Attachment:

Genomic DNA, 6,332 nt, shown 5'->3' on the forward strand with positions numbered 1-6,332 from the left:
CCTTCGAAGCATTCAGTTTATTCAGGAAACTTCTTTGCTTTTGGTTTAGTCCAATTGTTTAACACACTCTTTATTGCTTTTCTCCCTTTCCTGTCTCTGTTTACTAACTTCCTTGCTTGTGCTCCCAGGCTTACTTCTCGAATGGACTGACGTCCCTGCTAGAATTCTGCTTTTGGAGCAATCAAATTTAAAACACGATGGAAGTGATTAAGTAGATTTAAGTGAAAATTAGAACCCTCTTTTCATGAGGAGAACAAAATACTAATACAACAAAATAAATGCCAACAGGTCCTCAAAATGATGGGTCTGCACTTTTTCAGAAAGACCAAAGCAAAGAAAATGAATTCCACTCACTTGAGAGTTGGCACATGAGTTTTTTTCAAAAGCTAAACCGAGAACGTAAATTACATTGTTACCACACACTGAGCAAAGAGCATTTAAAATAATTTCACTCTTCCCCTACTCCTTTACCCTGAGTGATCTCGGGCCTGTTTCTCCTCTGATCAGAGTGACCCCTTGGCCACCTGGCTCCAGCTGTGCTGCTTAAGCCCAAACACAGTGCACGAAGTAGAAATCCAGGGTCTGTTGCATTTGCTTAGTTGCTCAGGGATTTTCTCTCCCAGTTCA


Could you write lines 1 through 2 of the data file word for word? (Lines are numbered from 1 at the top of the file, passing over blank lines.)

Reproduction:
Genomic DNA, 6,332 nt, shown 5'->3' on the forward strand with positions numbered 1-6,332 from the left:
CCTTCGAAGCATTCAGTTTATTCAGGAAACTTCTTTGCTTTTGGTTTAGTCCAATTGTTTAACACACTCTTTATTGCTTTTCTCCCTTTCCTGTCTCTGTTTACTAACTTCCTTGCTTGTGCTCCCAGGCTTACTTCTCGAATGGACTGACGTCCCTGCTAGAATTCTGCTTTTGGAGCAATCAAATTTAAAACACGATGGAAGTGATTAAGTAGATTTAAGTGAAAATTAGAACCCTCTTTTCATGAGGAGAACAAAATACTAATACAACAAAATAAATGCCAACAGGTCCTCAAAATGATGGGTCTGCACTTTTTCAGAAAGACCAAAGCAAAGAAAATGAATTCCACTCACTTGAGAGTTGGCACATGAGTTTTTTTCAAAAGCTAAACCGAGAACGTAAATTACATTGTTACCACACACTGAGCAAAGAGCATTTAAAATAATTTCACTCTTCCCCTACTCCTTTACCCTGAGTGATCTCGGGCCTGTTTCTCCTCTGATCAGAGTGACCCCTTGGCCACCTGGCTCCAGCTGTGCTGCTTAAGCCCAAACACAGTGCACGAAGTAGAAATCCAGGGTCTGTTGCATTTGCTTAGTTGCTCAGGGATTTTCTCTCCCAGTTCA